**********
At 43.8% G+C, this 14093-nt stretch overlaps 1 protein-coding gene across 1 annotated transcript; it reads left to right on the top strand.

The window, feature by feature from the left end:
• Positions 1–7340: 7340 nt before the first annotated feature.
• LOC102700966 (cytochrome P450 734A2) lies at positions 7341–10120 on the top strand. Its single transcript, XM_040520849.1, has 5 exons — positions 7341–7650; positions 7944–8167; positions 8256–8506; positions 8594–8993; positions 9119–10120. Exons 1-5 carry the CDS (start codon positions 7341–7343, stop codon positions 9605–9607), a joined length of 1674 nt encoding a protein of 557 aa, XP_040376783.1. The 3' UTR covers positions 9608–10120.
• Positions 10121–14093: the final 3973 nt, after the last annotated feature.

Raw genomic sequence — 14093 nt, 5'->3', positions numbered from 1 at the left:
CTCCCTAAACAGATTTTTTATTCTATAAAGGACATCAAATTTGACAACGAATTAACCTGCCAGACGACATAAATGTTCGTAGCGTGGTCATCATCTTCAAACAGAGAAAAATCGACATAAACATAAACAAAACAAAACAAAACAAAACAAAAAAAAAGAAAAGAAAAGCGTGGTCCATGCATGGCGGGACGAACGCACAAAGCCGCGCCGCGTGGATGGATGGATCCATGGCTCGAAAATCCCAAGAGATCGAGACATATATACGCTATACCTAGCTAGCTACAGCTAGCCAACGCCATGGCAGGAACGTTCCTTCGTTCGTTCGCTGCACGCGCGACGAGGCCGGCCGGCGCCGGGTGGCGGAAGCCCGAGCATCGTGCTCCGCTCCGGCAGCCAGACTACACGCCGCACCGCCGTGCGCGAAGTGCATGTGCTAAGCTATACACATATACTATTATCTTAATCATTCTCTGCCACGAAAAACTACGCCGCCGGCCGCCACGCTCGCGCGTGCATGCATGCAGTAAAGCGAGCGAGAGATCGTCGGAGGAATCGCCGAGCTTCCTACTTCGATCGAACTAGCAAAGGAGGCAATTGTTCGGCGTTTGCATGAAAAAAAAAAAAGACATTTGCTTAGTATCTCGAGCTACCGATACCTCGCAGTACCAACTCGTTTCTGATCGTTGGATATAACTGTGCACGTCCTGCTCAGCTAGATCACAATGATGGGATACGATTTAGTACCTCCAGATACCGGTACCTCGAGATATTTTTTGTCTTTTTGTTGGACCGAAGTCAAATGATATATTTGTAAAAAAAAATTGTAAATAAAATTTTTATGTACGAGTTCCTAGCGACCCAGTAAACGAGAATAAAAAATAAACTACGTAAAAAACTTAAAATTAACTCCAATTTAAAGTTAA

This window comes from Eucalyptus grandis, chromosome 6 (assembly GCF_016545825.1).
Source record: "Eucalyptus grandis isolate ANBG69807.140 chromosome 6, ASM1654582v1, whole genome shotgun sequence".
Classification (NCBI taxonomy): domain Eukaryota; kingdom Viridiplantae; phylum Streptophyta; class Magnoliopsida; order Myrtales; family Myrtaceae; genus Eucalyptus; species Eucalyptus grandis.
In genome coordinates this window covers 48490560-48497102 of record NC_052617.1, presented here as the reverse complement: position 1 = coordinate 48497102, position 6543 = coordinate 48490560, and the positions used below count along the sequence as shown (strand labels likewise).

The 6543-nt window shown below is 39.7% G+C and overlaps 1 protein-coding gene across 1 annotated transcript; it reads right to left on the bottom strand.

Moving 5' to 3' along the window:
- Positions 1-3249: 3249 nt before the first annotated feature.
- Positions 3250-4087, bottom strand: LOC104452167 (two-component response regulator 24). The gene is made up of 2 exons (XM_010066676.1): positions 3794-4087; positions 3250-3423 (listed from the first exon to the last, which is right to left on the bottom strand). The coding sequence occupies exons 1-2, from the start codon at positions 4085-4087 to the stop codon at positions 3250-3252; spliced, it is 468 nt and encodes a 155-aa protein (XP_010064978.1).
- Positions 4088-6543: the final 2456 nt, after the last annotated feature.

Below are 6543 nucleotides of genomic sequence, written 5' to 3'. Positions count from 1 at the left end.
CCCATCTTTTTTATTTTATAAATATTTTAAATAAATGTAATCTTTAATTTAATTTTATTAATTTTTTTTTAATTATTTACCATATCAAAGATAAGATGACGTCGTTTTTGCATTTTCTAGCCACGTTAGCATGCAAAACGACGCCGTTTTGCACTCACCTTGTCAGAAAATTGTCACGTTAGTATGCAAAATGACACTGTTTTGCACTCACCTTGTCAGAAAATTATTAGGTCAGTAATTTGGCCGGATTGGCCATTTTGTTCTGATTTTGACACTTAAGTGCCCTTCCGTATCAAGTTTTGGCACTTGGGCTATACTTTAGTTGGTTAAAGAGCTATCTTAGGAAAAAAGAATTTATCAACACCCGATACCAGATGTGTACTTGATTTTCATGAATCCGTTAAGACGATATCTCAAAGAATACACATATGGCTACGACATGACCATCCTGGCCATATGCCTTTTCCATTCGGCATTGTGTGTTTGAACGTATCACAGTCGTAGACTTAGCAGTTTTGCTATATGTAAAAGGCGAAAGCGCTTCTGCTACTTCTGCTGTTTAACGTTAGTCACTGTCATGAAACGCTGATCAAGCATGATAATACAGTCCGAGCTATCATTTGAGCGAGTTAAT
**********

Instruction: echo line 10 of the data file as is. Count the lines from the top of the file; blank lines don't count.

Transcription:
Classification (NCBI taxonomy): domain Eukaryota; kingdom Viridiplantae; phylum Streptophyta; class Magnoliopsida; order Myrtales; family Myrtaceae; genus Eucalyptus; species Eucalyptus grandis.